The U.S. Army Corps of Engineers has just released a video that shows dredging equipment at work. Shot from the river, it gives viewers a rare glimpse into a world few will ever see first hand.
Where All the Sand is Going
As equipment moves downriver, the Corps is piping sand back upstream to two placement areas. Sand from Dredge #1 currently operating near Kings Harbor is piping sand back to an old sand pit on Townsend south of the river and east of US59. The second dredge, currently operating south of the Kingwood Country Club is piping sand to another old pit on Sorters Road just south of Kingwood College.
Make Sure Your Kids and Grandkids See This
If you have a child or grandchild who likes to play with earth-moving equipment, make sure you show them this video. Then take them down to Kings Harbor to see it in person. It really is very impressive. Who knows? It might encourage them to take up a career in engineering!
Some Mind-Boggling Statistics
The equipment currently deployed on the West Fork of the San Jacinto is moving enough sand and sediment to fill the Astrodome. And it’s moving it six miles upstream! The Corps originally estimated the volume of sediment at 1.8 million cubic yards. The video now estimates the volume at 1.9 million cubic yards.
Sand moves through the pipeline at 11 feet/second. That means it takes about 45 minutes to get to its destination. That’s much faster than a truck could be loaded and make the round trip.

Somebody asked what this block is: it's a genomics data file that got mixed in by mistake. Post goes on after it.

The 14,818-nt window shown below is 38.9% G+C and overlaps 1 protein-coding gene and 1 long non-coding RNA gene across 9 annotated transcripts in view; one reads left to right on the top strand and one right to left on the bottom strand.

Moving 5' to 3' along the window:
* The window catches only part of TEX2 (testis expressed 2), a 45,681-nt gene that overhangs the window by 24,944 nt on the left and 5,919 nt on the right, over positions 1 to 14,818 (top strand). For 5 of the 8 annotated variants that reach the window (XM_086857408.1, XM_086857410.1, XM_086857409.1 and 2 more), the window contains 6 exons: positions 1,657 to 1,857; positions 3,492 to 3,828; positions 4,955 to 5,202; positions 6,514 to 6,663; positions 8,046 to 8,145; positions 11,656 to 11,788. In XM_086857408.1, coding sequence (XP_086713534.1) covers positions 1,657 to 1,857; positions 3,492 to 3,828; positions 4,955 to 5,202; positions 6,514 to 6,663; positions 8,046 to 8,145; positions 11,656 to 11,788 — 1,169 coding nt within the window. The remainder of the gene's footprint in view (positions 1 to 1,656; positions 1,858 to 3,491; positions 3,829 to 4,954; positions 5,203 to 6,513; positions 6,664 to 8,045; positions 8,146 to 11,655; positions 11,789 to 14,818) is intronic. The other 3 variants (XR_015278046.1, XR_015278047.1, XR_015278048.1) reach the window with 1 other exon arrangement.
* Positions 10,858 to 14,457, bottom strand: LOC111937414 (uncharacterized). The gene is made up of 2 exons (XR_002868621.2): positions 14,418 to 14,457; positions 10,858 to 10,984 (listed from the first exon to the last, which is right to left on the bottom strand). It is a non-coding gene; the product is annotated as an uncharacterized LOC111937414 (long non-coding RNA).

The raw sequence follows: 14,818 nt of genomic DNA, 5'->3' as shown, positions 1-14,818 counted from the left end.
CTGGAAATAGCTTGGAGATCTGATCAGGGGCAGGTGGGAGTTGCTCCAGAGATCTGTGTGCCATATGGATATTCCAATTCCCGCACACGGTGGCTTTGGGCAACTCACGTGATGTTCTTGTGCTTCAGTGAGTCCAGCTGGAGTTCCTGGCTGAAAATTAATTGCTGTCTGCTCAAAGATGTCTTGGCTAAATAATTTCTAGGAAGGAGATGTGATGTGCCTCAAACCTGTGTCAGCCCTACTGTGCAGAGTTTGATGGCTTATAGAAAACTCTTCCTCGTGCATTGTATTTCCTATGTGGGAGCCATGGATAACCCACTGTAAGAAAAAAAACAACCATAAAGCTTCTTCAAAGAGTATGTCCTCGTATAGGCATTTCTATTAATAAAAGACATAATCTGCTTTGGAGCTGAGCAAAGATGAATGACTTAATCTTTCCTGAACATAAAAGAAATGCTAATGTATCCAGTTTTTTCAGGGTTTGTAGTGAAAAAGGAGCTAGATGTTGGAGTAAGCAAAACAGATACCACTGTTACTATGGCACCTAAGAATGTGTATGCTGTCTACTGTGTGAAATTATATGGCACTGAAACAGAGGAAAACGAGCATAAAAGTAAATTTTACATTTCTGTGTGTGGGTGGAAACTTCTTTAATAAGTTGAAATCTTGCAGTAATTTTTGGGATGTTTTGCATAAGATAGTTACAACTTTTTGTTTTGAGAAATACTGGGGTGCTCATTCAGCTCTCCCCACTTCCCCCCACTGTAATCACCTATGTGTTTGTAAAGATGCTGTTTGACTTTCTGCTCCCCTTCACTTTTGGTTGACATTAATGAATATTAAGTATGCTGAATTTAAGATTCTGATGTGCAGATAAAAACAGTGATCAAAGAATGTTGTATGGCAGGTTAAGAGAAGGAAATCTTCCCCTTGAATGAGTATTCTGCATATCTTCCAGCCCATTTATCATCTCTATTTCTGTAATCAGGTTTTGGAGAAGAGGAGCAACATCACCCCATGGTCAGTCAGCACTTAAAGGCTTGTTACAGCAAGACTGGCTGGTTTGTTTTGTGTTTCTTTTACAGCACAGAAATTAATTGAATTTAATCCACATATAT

Here are some more mind-boggling statistics.
- If they were using average commercial dump trucks to haul all this sand, it would take 135,000 to 190,000 loads to haul. The average commercial dump truck holds 10-14 cubic yards.
- Each 40-foot section of pipe weighs 4,000 pounds. That’s as much as the average weight of a new vehicle was in 2010.
- These sections of pipe are welded into strings of pipe about a quarter of a mile long and FLOATED into place.
- Each section has a steel-collar to help keep it submerged once it’s in the river and filled with slurry.
- The strings are then welded together to form continuous pipelines more than 30,000 feet long that lead back to the placement areas. Those 30,000 feet of pipeline weigh about 3 million pounds when empty.
- There are two pipelines working simultaneously. Total weight: about 6 million pounds.All of this, including the dredges themselves, had to be trucked in and assembled on site.
Mouth Bar Status Still a Question
These statistics help explain why mobilization was such a huge part of the cost of this job – about 25% or $18 million. It also helps explain why everyone is so eager to resolve the mouth bar issue before this job is finished. If we could keep the equipment working, taxpayers could save the cost of a second mobilization.
Alas, still no news on that front. At last report, the City was still trying to determine how much sand was deposited DURING Harvey. FEMA refuses to pay to remove sand that was there BEFORE Harvey. They say that was deferred maintenance and the City’s responsibility.
I hope we resolve that quickly. $18 million might actually pay for all the sand that needs to be removed. Said another way, if that’s true, we might be able to get the sand removed at no additional cost! More to follow on that point.
Posted by Bob Rehak on 2/22/2019
542 Days after Hurricane Harvey